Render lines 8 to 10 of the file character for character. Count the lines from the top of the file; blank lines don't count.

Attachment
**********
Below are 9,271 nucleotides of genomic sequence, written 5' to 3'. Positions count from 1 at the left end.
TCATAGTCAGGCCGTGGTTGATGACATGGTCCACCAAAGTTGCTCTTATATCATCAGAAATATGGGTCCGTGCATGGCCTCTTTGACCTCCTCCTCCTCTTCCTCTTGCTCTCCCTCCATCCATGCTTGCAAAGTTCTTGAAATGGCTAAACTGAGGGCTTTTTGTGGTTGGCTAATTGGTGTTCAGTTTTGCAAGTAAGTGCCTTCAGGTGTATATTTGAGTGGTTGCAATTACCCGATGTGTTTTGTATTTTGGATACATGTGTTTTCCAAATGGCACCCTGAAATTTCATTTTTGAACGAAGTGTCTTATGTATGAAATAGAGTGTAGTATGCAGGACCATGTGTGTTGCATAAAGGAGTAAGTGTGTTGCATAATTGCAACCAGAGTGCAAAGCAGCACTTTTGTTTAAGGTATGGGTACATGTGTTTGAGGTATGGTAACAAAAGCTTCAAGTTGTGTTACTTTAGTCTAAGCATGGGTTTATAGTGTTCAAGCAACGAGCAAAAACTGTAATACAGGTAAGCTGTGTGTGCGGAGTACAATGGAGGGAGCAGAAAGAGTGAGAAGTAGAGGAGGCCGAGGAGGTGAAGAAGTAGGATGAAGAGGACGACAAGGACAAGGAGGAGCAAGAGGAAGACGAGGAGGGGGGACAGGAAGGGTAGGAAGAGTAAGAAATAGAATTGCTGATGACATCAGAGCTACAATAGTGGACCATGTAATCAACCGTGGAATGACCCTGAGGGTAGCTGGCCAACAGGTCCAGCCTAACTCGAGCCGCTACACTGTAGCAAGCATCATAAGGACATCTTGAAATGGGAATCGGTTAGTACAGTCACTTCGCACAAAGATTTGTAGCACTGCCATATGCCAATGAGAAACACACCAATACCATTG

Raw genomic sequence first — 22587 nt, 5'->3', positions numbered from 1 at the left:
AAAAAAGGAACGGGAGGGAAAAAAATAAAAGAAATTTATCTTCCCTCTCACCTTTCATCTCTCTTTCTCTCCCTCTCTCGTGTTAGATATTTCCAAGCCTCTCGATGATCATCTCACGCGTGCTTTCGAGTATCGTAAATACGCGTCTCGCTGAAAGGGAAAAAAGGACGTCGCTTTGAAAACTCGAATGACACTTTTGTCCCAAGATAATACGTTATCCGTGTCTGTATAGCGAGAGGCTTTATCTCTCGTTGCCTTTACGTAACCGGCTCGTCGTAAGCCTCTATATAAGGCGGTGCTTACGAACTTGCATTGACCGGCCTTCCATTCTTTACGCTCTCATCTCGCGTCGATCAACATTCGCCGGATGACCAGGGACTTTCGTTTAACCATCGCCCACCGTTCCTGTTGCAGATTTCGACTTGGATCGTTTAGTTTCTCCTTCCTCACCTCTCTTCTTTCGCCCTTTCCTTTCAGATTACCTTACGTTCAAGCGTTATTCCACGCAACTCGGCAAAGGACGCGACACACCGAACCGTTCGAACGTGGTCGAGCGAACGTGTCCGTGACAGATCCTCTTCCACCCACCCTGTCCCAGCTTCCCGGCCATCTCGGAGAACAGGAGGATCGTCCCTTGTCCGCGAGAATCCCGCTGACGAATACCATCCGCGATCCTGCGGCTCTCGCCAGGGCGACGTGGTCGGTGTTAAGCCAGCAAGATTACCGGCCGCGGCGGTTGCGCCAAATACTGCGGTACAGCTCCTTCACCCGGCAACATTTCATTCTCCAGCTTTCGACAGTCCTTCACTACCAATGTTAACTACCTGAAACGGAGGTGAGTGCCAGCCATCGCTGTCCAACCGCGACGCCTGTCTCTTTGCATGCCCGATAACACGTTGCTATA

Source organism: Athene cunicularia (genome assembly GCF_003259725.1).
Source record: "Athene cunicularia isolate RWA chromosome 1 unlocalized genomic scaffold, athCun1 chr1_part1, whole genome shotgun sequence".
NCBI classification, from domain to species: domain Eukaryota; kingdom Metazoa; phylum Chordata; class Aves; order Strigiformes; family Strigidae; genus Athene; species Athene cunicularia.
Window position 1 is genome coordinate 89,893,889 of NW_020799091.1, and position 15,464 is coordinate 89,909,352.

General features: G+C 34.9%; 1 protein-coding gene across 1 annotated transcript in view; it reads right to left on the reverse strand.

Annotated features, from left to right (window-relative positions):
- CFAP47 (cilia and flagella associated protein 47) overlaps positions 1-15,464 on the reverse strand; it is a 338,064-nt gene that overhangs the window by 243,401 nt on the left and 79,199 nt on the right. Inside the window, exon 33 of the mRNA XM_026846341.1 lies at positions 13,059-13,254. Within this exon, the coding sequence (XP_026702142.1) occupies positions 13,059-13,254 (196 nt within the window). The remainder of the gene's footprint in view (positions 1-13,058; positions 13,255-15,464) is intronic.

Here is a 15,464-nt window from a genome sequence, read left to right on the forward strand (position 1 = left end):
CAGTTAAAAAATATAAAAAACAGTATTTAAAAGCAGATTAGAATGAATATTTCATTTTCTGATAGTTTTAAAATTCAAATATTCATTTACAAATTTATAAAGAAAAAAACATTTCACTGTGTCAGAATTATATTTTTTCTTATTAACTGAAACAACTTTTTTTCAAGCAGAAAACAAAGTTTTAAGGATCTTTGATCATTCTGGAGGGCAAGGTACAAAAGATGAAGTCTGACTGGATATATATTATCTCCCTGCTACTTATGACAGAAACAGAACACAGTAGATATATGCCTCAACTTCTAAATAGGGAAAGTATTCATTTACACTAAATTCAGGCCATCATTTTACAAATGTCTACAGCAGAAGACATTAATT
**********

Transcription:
Window position 1 is genome coordinate 89,893,889 of NW_020799091.1, and position 15,464 is coordinate 89,909,352.

General features: G+C 34.9%; 1 protein-coding gene across 1 annotated transcript in view; it reads right to left on the reverse strand.

Annotated features, from left to right (window-relative positions):